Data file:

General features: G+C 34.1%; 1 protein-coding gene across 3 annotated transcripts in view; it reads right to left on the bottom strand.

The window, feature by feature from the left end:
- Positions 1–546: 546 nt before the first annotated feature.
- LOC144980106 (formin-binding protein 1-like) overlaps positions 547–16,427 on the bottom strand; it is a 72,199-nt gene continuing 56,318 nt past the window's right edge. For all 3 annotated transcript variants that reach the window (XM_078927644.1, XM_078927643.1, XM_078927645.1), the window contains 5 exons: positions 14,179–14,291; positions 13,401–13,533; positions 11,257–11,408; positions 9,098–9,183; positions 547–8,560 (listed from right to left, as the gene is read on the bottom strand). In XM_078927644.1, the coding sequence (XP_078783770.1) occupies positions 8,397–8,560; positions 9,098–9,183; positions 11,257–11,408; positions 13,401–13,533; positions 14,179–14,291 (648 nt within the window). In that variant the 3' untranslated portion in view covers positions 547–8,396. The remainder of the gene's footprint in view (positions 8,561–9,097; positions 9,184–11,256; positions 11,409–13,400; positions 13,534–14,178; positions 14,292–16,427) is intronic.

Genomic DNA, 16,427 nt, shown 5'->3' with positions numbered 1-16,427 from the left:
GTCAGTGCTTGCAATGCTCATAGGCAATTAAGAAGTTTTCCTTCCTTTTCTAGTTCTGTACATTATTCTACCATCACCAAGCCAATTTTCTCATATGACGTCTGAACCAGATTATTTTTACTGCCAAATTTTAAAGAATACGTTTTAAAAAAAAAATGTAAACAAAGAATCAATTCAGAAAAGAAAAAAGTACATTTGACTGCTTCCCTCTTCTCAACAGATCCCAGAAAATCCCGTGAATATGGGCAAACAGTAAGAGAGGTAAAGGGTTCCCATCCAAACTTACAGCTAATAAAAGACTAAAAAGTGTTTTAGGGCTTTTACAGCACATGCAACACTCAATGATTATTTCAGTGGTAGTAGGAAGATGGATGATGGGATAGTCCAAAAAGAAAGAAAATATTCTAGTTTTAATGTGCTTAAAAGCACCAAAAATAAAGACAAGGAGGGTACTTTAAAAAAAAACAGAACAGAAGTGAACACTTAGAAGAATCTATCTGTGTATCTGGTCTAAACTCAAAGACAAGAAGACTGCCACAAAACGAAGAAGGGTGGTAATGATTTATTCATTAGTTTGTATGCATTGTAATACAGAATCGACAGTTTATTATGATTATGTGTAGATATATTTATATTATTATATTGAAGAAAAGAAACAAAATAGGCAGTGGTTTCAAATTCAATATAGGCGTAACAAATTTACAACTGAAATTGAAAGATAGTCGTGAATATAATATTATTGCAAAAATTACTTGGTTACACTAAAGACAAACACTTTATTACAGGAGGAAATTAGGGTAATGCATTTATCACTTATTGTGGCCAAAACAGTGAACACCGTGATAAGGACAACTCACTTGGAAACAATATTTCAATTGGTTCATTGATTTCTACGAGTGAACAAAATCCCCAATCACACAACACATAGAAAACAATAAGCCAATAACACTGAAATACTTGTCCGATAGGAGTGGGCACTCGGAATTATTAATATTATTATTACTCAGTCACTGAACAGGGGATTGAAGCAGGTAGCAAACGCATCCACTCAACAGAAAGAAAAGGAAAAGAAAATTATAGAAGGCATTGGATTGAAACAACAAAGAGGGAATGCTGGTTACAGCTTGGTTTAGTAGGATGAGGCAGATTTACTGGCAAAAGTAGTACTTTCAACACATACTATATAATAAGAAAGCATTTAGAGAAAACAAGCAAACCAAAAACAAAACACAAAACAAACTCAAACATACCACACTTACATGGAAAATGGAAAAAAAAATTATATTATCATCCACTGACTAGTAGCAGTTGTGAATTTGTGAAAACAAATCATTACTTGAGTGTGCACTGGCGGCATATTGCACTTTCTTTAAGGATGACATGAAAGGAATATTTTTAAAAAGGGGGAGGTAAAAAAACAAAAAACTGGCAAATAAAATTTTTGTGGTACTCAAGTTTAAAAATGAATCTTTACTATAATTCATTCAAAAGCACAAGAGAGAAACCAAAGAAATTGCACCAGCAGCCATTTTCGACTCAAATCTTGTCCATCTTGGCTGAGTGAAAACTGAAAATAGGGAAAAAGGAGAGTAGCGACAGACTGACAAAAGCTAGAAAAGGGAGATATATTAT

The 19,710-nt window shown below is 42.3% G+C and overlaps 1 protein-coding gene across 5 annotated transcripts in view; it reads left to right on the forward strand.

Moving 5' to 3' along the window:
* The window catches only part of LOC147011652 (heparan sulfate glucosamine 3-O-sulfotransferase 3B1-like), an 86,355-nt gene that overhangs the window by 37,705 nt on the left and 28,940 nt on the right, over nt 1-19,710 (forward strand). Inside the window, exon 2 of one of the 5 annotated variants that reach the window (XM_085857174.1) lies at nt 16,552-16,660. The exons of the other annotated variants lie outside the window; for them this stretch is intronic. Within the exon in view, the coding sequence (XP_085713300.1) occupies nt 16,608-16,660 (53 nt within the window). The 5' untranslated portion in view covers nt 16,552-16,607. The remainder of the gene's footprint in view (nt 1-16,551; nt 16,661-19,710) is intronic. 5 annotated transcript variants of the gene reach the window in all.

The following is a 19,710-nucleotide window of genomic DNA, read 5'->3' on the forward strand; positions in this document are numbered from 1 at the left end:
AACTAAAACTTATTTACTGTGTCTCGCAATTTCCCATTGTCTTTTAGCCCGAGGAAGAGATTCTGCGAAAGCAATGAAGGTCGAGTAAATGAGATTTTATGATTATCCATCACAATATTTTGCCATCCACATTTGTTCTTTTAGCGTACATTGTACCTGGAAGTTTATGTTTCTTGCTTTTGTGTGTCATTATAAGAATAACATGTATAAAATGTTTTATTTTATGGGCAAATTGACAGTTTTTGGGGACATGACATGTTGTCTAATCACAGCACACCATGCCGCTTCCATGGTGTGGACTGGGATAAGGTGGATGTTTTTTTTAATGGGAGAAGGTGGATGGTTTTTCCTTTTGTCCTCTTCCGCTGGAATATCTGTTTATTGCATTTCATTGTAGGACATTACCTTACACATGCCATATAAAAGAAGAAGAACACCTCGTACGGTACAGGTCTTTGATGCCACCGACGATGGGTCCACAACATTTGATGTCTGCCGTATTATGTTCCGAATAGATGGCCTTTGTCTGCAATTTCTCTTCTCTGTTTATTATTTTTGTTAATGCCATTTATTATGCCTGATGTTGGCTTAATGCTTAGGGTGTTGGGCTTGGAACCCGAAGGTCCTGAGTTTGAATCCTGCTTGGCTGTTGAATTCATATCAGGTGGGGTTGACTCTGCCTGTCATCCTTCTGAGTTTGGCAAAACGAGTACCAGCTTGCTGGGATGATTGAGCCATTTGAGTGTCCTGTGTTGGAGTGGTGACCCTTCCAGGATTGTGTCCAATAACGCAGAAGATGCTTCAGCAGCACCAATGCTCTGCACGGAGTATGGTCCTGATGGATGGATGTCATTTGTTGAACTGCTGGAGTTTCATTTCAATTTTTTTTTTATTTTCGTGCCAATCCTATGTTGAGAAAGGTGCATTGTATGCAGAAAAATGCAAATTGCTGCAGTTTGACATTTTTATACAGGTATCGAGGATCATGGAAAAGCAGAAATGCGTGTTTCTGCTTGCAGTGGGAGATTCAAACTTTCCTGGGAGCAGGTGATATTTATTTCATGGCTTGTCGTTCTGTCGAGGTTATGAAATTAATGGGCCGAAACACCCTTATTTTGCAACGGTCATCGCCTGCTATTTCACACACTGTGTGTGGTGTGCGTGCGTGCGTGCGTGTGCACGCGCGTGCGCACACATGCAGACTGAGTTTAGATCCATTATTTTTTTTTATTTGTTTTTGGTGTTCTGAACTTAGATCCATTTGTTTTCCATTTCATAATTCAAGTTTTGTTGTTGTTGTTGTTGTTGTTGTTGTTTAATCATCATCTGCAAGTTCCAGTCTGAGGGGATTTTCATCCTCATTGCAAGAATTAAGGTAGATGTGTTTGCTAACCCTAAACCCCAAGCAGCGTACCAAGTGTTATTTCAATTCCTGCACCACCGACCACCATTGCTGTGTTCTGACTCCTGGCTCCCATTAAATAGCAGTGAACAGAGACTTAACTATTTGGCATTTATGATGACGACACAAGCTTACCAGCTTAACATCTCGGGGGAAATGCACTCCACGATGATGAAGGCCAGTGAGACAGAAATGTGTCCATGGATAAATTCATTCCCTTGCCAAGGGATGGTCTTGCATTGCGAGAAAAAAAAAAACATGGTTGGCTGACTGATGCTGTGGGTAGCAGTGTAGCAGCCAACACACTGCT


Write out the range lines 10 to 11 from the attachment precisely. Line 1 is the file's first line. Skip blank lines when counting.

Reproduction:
The following is a 19,710-nucleotide window of genomic DNA, read 5'->3' on the forward strand; positions in this document are numbered from 1 at the left end:
AACTAAAACTTATTTACTGTGTCTCGCAATTTCCCATTGTCTTTTAGCCCGAGGAAGAGATTCTGCGAAAGCAATGAAGGTCGAGTAAATGAGATTTTATGATTATCCATCACAATATTTTGCCATCCACATTTGTTCTTTTAGCGTACATTGTACCTGGAAGTTTATGTTTCTTGCTTTTGTGTGTCATTATAAGAATAACATGTATAAAATGTTTTATTTTATGGGCAAATTGACAGTTTTTGGGGACATGACATGTTGTCTAATCACAGCACACCATGCCGCTTCCATGGTGTGGACTGGGATAAGGTGGATGTTTTTTTTAATGGGAGAAGGTGGATGGTTTTTCCTTTTGTCCTCTTCCGCTGGAATATCTGTTTATTGCATTTCATTGTAGGACATTACCTTACACATGCCATATAAAAGAAGAAGAACACCTCGTACGGTACAGGTCTTTGATGCCACCGACGATGGGTCCACAACATTTGATGTCTGCCGTATTATGTTCCGAATAGATGGCCTTTGTCTGCAATTTCTCTTCTCTGTTTATTATTTTTGTTAATGCCATTTATTATGCCTGATGTTGGCTTAATGCTTAGGGTGTTGGGCTTGGAACCCGAAGGTCCTGAGTTTGAATCCTGCTTGGCTGTTGAATTCATATCAGGTGGGGTTGACTCTGCCTGTCATCCTTCTGAGTTTGGCAAAACGAGTACCAGCTTGCTGGGATGATTGAGCCATTTGAGTGTCCTGTGTTGGAGTGGTGACCCTTCCAGGATTGTGTCCAATAACGCAGAAGATGCTTCAGCAGCACCAATGCTCTGCACGGAGTATGGTCCTGATGGATGGATGTCATTTGTTGAACTGCTGGAGTTTCATTTCAATTTTTTTTTTATTTTCGTGCCAATCCTATGTTGAGAAAGGTGCATTGTATGCAGAAAAATGCAAATTGCTGCAGTTTGACATTTTTATACAGGTATCGAGGATCATGGAAAAGCAGAAATGCGTGTTTCTGCTTGCAGTGGGAGATTCAAACTTTCCTGGGAGCAGGTGATATTTATTTCATGGCTTGTCGTTCTGTCGAGGTTATGAAATTAATGGGCCGAAACACCCTTATTTTGCAACGGTCATCGCCTGCTATTTCACACACTGTGTGTGGTGTGCGTGCGTGCGTGCGTGTGCACGCGCGTGCGCACACATGCAGACTGAGTTTAGATCCATTATTTTTTTTTATTTGTTTTTGGTGTTCTGAACTTAGATCCATTTGTTTTCCATTTCATAATTCAAGTTTTGTTGTTGTTGTTGTTGTTGTTGTTGTTTAATCATCATCTGCAAGTTCCAGTCTGAGGGGATTTTCATCCTCATTGCAAGAATTAAGGTAGATGTGTTTGCTAACCCTAAACCCCAAGCAGCGTACCAAGTGTTATTTCAATTCCTGCACCACCGACCACCATTGCTGTGTTCTGACTCCTGGCTCCCATTAAATAGCAGTGAACAGAGACTTAACTATTTGGCATTTATGATGACGACACAAGCTTACCAGCTTAACATCTCGGGGGAAATGCACTCCACGATGATGAAGGCCAGTGAGACAGAAATGTGTCCATGGATAAATTCATTCCCTTGCCAAGGGATGGTCTTGCATTGCGAGAAAAAAAAAAACATGGTTGGCTGACTGATGCTGTGGGTAGCAGTGTAGCAGCCAACACACTGCT